Friday, 15 May 2015

A call for action on energy drink consumption




SPHPM doctoral candidate Dr Genevieve Cowie and Dr Bruce Bolam from the University of Melbourne have co-authored a paper, exploring the various issues associated with caffeinated energy drinks and public health. They also identify opportunities for government action to alleviate the harms of both alcoholic and non-alcoholic energy drinks.





Caffeine, the main active component of energy drinks, is a psychoactive xanthine alkaloid as well as a stimulant. 50mg doses are found in a single cup of tea or half a cup of brewed coffee. This dose can cause agitation or tachycardia in people who are sensitive to caffeine. 400mg of caffeine is the threshold of caffeine toxicity in adults who are over 19 years of age and 100mg in adolescents.

Caffeine overdose can result in a range of consequences, including headaches, insomnia, stroke, arrhythmia, gastrointestinal problems and, in rare cases, death. The popularity of caffeinated energy drinks has steadily risen since it was first introduced into Australia in the early 2000’s. Sales have seen a consistent increase and are now estimated to be around $593 million.

There is a lack of general awareness surrounding the risks of excessive caffeine ingestion. Whilst there is evidence that children and youth are more sensitive to the effects of caffeine, many caffeinated products are accessible to them (e.g. energy drinks, soft drinks) and parents may not know about the harms of such consumption. Processed products such as chocolate bars and cans of cola each contain caffeine - chocolate: 9-18mg and cola: 35-45mg per can. These are now sold alongside energy drinks (80-160mg) in various storefronts, increasing the risk of caffeine toxicity. This is coupled with the lack of public knowledge regarding the associated risk.

An Australian study using data from the NSW Poisons Information Centre indicated that there was a rising number of energy drink exposure and toxicity cases in the previous seven years. A worrying component to this is the mixing of alcohol into energy drinks, a popular choice with 1.8 million individuals in Australia estimated to consume these. Younger individuals are more likely to consume alcoholic energy drinks, some of them doing so in a harmful manner. The mixing of alcohol and caffeine has been linked to aggressive behaviour, injury and risk taking behaviour. Newer studies have sought to explore the association between the alcohol intake consumed with an energy drink compared to non-energy drink sessions, as well as to control for the individual’s risk-taking propensity. However, there is controversy regarding these observations, and the role that energy drink industry funding plays in related research.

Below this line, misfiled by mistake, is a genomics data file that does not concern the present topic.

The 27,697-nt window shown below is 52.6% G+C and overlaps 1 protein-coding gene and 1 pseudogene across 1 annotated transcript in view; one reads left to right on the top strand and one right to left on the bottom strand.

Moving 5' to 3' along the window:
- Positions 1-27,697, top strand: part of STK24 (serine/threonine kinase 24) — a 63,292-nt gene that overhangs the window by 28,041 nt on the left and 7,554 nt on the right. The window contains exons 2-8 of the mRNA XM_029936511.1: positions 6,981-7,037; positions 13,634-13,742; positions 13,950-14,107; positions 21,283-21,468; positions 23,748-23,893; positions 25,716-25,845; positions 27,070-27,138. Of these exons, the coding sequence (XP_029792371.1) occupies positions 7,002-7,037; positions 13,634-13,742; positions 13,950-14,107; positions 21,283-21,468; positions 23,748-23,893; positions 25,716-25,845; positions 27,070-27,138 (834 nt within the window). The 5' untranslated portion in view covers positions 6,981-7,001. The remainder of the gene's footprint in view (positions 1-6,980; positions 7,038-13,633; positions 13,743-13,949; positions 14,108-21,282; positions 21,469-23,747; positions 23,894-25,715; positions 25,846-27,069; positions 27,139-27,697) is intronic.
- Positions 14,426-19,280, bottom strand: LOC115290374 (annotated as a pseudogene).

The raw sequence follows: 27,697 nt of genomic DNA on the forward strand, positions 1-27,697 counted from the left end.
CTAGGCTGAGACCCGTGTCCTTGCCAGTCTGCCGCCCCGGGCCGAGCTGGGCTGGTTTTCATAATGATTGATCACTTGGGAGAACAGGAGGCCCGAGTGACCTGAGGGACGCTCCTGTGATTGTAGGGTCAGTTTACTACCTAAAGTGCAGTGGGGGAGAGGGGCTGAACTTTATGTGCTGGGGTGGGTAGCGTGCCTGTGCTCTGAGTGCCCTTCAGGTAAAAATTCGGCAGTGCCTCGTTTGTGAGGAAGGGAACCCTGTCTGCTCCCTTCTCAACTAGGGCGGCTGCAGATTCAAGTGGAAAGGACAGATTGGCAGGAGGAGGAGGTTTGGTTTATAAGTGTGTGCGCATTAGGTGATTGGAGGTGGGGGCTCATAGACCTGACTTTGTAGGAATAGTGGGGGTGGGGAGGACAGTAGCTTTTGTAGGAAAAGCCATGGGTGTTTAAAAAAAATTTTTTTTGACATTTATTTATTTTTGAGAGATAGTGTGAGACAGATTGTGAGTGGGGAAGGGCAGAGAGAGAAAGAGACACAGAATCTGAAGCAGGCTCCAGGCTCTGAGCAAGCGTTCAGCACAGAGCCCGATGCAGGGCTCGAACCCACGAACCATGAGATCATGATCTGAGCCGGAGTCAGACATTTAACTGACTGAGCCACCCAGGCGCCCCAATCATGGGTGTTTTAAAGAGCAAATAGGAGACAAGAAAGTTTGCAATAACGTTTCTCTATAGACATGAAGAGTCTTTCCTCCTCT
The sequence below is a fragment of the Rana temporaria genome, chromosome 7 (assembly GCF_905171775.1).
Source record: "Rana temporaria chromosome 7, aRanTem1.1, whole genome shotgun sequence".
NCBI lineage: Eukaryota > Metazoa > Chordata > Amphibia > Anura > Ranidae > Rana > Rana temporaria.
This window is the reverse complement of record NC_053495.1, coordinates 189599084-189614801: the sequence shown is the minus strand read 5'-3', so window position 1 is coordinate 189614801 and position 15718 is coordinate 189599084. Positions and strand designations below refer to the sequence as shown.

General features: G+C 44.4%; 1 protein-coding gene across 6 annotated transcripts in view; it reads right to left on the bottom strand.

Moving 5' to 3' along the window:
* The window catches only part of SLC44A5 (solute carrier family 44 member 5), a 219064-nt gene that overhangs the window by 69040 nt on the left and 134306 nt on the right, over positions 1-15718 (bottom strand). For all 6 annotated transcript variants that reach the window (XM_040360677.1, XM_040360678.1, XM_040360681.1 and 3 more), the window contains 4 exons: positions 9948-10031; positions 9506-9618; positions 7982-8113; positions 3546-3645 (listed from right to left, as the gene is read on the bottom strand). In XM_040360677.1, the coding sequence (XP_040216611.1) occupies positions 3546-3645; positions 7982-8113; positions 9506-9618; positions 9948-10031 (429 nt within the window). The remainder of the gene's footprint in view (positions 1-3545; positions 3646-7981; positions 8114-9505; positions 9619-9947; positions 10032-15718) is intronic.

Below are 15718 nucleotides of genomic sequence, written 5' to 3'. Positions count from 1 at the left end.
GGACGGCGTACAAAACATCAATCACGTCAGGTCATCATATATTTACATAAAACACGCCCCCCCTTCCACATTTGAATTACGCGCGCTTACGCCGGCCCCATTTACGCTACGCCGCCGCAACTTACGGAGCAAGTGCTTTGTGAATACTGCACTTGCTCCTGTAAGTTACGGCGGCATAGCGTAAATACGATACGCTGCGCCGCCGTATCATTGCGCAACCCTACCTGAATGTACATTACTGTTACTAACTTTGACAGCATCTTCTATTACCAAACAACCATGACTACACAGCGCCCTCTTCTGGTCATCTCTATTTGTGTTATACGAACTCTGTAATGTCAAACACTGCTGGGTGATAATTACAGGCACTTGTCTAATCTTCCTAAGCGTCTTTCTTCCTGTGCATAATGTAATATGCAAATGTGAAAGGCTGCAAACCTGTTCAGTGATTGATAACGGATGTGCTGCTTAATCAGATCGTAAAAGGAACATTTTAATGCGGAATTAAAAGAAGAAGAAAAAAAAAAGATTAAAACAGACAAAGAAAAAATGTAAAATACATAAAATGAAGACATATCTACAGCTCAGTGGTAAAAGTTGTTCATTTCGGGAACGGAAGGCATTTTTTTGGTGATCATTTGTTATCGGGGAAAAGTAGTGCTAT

The authors suggest that there needs to be a more developed policy response, given the adding of caffeine to foods, specifically energy drinks and alcoholic energy drinks. The authors have created a table with a list of possible measures to shift the use of caffeine within the community to lessen the risk; seen below. A reduction in the maximum amount of caffeine and limiting the various food products which incorporate caffeine is a possible solution to dampen the dependence of caffeine among individuals.







































Furthermore, detailed packaging highlighting caffeine quantities can allow consumers to be more 
aware of the quantity of caffeine they are consuming. Stating the daily consumption of caffeine recommendations are a component of this. The current discounts and promotions of caffeinated energy drinks may also to be restricted to discourage consumers from purchasing these products. Young adolescents should also be further distanced from marketing of these products, especially within social media and the use of ‘viral marketing’. 

The authors also propose that sales of these products could be limited to only adults over the age of eighteen and only be sold at times when these will be consumed when there is little risk of over consumption. Along this vein, a time restriction after a certain hour (10pm or 1am on Friday nights) in which energy and alcoholic energy drinks can no longer be purchased from liquor stores could be introduced.

The authors conclude that the existing policies and regulations regarding energy drinks and alcoholic drinks are not adequate in raising awareness for the community on the appropriate intake of these products. Furthermore, current regulations do not shield vulnerable groups from the risks of overconsumption. Existing evidence is highlighting that there are patterns of excessive consumption which are traditionally seen in those who ‘binge’ drink. There are also a rising number of cases in which people are falling prey to caffeine poisoning. Creating stricter measures and regulations for these products are strategies to minimise these incidents.

You can read the whole article here:

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